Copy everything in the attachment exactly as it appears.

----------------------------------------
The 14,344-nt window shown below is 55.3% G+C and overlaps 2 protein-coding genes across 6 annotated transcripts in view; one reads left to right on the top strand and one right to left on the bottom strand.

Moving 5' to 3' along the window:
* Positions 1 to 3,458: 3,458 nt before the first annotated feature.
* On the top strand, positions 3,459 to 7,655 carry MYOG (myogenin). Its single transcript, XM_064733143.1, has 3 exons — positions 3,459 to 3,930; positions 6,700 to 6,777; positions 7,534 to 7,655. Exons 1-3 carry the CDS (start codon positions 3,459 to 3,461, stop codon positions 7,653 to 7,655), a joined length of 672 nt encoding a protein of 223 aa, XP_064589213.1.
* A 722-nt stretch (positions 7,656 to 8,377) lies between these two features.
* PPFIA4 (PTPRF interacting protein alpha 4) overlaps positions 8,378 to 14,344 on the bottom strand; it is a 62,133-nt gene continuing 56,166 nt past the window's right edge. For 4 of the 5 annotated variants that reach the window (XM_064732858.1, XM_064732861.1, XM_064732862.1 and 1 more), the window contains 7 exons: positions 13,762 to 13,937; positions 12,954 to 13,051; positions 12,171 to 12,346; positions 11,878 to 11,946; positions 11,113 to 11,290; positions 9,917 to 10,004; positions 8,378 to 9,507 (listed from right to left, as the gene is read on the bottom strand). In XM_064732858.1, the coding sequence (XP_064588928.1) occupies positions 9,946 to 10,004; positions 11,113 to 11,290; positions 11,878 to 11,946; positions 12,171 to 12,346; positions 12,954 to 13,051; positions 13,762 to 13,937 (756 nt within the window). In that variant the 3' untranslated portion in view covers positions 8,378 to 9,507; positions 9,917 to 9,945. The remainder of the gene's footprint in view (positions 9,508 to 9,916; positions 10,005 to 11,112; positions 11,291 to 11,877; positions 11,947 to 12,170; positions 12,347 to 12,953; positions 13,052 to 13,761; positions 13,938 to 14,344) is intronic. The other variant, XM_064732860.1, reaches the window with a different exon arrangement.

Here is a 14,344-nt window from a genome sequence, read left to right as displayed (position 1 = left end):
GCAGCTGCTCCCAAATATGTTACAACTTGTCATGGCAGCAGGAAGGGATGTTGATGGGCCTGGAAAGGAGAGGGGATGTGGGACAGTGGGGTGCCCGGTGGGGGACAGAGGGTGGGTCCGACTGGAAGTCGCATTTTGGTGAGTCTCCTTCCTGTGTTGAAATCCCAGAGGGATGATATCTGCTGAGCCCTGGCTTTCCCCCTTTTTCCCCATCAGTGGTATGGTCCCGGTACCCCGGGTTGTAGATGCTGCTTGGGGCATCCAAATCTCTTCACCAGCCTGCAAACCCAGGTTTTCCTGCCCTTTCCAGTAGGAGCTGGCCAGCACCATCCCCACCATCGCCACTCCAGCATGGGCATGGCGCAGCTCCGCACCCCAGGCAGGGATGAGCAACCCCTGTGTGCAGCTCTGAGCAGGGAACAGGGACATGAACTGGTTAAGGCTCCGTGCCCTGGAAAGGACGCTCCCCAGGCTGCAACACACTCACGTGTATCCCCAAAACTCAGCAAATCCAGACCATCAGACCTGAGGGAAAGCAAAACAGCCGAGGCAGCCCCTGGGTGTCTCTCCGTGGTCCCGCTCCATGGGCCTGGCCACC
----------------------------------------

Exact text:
The 14,344-nt window shown below is 55.3% G+C and overlaps 2 protein-coding genes across 6 annotated transcripts in view; one reads left to right on the top strand and one right to left on the bottom strand.

Moving 5' to 3' along the window:
* Positions 1 to 3,458: 3,458 nt before the first annotated feature.
* On the top strand, positions 3,459 to 7,655 carry MYOG (myogenin). Its single transcript, XM_064733143.1, has 3 exons — positions 3,459 to 3,930; positions 6,700 to 6,777; positions 7,534 to 7,655. Exons 1-3 carry the CDS (start codon positions 3,459 to 3,461, stop codon positions 7,653 to 7,655), a joined length of 672 nt encoding a protein of 223 aa, XP_064589213.1.
* A 722-nt stretch (positions 7,656 to 8,377) lies between these two features.
* PPFIA4 (PTPRF interacting protein alpha 4) overlaps positions 8,378 to 14,344 on the bottom strand; it is a 62,133-nt gene continuing 56,166 nt past the window's right edge. For 4 of the 5 annotated variants that reach the window (XM_064732858.1, XM_064732861.1, XM_064732862.1 and 1 more), the window contains 7 exons: positions 13,762 to 13,937; positions 12,954 to 13,051; positions 12,171 to 12,346; positions 11,878 to 11,946; positions 11,113 to 11,290; positions 9,917 to 10,004; positions 8,378 to 9,507 (listed from right to left, as the gene is read on the bottom strand). In XM_064732858.1, the coding sequence (XP_064588928.1) occupies positions 9,946 to 10,004; positions 11,113 to 11,290; positions 11,878 to 11,946; positions 12,171 to 12,346; positions 12,954 to 13,051; positions 13,762 to 13,937 (756 nt within the window). In that variant the 3' untranslated portion in view covers positions 8,378 to 9,507; positions 9,917 to 9,945. The remainder of the gene's footprint in view (positions 9,508 to 9,916; positions 10,005 to 11,112; positions 11,291 to 11,877; positions 11,947 to 12,170; positions 12,347 to 12,953; positions 13,052 to 13,761; positions 13,938 to 14,344) is intronic. The other variant, XM_064732860.1, reaches the window with a different exon arrangement.

Here is a 14,344-nt window from a genome sequence, read left to right as displayed (position 1 = left end):
GCAGCTGCTCCCAAATATGTTACAACTTGTCATGGCAGCAGGAAGGGATGTTGATGGGCCTGGAAAGGAGAGGGGATGTGGGACAGTGGGGTGCCCGGTGGGGGACAGAGGGTGGGTCCGACTGGAAGTCGCATTTTGGTGAGTCTCCTTCCTGTGTTGAAATCCCAGAGGGATGATATCTGCTGAGCCCTGGCTTTCCCCCTTTTTCCCCATCAGTGGTATGGTCCCGGTACCCCGGGTTGTAGATGCTGCTTGGGGCATCCAAATCTCTTCACCAGCCTGCAAACCCAGGTTTTCCTGCCCTTTCCAGTAGGAGCTGGCCAGCACCATCCCCACCATCGCCACTCCAGCATGGGCATGGCGCAGCTCCGCACCCCAGGCAGGGATGAGCAACCCCTGTGTGCAGCTCTGAGCAGGGAACAGGGACATGAACTGGTTAAGGCTCCGTGCCCTGGAAAGGACGCTCCCCAGGCTGCAACACACTCACGTGTATCCCCAAAACTCAGCAAATCCAGACCATCAGACCTGAGGGAAAGCAAAACAGCCGAGGCAGCCCCTGGGTGTCTCTCCGTGGTCCCGCTCCATGGGCCTGGCCACC